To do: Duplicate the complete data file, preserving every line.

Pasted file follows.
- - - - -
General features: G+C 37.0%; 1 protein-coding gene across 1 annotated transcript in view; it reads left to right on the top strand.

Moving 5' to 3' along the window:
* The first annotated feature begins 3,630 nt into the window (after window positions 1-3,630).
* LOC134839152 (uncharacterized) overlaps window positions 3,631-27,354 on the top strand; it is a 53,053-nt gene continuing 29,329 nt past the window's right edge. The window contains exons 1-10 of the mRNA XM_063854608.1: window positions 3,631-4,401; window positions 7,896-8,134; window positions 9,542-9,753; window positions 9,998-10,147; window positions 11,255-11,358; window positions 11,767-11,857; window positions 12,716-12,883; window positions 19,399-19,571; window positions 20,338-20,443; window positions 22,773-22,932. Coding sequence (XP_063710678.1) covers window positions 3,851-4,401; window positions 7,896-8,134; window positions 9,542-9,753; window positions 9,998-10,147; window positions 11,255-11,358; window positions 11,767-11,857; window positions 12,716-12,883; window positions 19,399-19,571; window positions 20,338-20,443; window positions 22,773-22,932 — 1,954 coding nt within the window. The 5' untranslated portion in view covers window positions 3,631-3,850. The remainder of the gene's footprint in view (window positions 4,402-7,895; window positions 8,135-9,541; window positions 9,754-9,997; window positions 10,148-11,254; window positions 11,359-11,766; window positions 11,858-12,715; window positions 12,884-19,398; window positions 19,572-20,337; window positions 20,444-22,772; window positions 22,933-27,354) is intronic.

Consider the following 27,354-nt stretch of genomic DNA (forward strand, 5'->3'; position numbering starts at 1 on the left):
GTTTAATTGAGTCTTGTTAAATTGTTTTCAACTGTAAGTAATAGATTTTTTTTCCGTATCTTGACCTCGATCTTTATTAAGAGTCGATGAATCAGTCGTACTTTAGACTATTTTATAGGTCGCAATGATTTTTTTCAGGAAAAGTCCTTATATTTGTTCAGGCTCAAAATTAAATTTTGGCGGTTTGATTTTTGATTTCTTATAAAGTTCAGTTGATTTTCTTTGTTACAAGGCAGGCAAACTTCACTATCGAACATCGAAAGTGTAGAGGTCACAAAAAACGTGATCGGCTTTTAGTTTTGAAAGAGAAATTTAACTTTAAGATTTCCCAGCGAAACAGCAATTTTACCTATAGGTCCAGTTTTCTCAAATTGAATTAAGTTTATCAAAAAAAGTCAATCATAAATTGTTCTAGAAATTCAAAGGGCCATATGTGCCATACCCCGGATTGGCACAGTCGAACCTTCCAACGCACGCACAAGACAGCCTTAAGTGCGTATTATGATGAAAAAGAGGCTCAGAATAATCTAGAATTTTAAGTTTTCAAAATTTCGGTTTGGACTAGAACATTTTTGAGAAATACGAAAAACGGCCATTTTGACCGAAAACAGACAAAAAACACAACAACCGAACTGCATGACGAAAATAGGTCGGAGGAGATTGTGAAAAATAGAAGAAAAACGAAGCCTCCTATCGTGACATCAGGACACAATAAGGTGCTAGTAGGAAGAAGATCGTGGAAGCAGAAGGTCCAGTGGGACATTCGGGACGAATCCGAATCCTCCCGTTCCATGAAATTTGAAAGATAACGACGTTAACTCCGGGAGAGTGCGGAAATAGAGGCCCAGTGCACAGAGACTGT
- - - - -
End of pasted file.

General features: G+C 37.0%; 1 protein-coding gene across 1 annotated transcript in view; it reads left to right on the top strand.

Moving 5' to 3' along the window:
* The first annotated feature begins 3,630 nt into the window (after window positions 1-3,630).
* LOC134839152 (uncharacterized) overlaps window positions 3,631-27,354 on the top strand; it is a 53,053-nt gene continuing 29,329 nt past the window's right edge. The window contains exons 1-10 of the mRNA XM_063854608.1: window positions 3,631-4,401; window positions 7,896-8,134; window positions 9,542-9,753; window positions 9,998-10,147; window positions 11,255-11,358; window positions 11,767-11,857; window positions 12,716-12,883; window positions 19,399-19,571; window positions 20,338-20,443; window positions 22,773-22,932. Coding sequence (XP_063710678.1) covers window positions 3,851-4,401; window positions 7,896-8,134; window positions 9,542-9,753; window positions 9,998-10,147; window positions 11,255-11,358; window positions 11,767-11,857; window positions 12,716-12,883; window positions 19,399-19,571; window positions 20,338-20,443; window positions 22,773-22,932 — 1,954 coding nt within the window. The 5' untranslated portion in view covers window positions 3,631-3,850. The remainder of the gene's footprint in view (window positions 4,402-7,895; window positions 8,135-9,541; window positions 9,754-9,997; window positions 10,148-11,254; window positions 11,359-11,766; window positions 11,858-12,715; window positions 12,884-19,398; window positions 19,572-20,337; window positions 20,444-22,772; window positions 22,933-27,354) is intronic.

Consider the following 27,354-nt stretch of genomic DNA (forward strand, 5'->3'; position numbering starts at 1 on the left):
GTTTAATTGAGTCTTGTTAAATTGTTTTCAACTGTAAGTAATAGATTTTTTTTCCGTATCTTGACCTCGATCTTTATTAAGAGTCGATGAATCAGTCGTACTTTAGACTATTTTATAGGTCGCAATGATTTTTTTCAGGAAAAGTCCTTATATTTGTTCAGGCTCAAAATTAAATTTTGGCGGTTTGATTTTTGATTTCTTATAAAGTTCAGTTGATTTTCTTTGTTACAAGGCAGGCAAACTTCACTATCGAACATCGAAAGTGTAGAGGTCACAAAAAACGTGATCGGCTTTTAGTTTTGAAAGAGAAATTTAACTTTAAGATTTCCCAGCGAAACAGCAATTTTACCTATAGGTCCAGTTTTCTCAAATTGAATTAAGTTTATCAAAAAAAGTCAATCATAAATTGTTCTAGAAATTCAAAGGGCCATATGTGCCATACCCCGGATTGGCACAGTCGAACCTTCCAACGCACGCACAAGACAGCCTTAAGTGCGTATTATGATGAAAAAGAGGCTCAGAATAATCTAGAATTTTAAGTTTTCAAAATTTCGGTTTGGACTAGAACATTTTTGAGAAATACGAAAAACGGCCATTTTGACCGAAAACAGACAAAAAACACAACAACCGAACTGCATGACGAAAATAGGTCGGAGGAGATTGTGAAAAATAGAAGAAAAACGAAGCCTCCTATCGTGACATCAGGACACAATAAGGTGCTAGTAGGAAGAAGATCGTGGAAGCAGAAGGTCCAGTGGGACATTCGGGACGAATCCGAATCCTCCCGTTCCATGAAATTTGAAAGATAACGACGTTAACTCCGGGAGAGTGCGGAAATAGAGGCCCAGTGCACAGAGACTGT